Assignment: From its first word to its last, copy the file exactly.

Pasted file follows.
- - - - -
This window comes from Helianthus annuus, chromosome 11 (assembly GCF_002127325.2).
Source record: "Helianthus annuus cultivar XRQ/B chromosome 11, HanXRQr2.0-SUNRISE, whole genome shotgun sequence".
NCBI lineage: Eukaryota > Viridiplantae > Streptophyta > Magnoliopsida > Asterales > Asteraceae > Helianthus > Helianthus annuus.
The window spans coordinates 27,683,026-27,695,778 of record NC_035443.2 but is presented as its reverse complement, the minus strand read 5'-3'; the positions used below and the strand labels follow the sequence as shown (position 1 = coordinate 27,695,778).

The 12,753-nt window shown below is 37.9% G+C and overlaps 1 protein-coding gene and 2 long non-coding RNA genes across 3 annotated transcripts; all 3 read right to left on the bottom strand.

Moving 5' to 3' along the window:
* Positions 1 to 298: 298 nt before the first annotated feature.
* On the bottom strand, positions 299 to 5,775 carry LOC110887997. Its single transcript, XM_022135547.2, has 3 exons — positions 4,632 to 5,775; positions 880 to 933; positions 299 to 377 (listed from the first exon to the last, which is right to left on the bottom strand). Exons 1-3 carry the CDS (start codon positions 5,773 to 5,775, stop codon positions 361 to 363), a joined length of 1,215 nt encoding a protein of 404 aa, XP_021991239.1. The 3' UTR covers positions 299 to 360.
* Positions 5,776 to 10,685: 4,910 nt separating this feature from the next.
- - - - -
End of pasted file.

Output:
This window comes from Helianthus annuus, chromosome 11 (assembly GCF_002127325.2).
Source record: "Helianthus annuus cultivar XRQ/B chromosome 11, HanXRQr2.0-SUNRISE, whole genome shotgun sequence".
NCBI lineage: Eukaryota > Viridiplantae > Streptophyta > Magnoliopsida > Asterales > Asteraceae > Helianthus > Helianthus annuus.
The window spans coordinates 27,683,026-27,695,778 of record NC_035443.2 but is presented as its reverse complement, the minus strand read 5'-3'; the positions used below and the strand labels follow the sequence as shown (position 1 = coordinate 27,695,778).

The 12,753-nt window shown below is 37.9% G+C and overlaps 1 protein-coding gene and 2 long non-coding RNA genes across 3 annotated transcripts; all 3 read right to left on the bottom strand.

Moving 5' to 3' along the window:
* Positions 1 to 298: 298 nt before the first annotated feature.
* On the bottom strand, positions 299 to 5,775 carry LOC110887997. Its single transcript, XM_022135547.2, has 3 exons — positions 4,632 to 5,775; positions 880 to 933; positions 299 to 377 (listed from the first exon to the last, which is right to left on the bottom strand). Exons 1-3 carry the CDS (start codon positions 5,773 to 5,775, stop codon positions 361 to 363), a joined length of 1,215 nt encoding a protein of 404 aa, XP_021991239.1. The 3' UTR covers positions 299 to 360.
* Positions 5,776 to 10,685: 4,910 nt separating this feature from the next.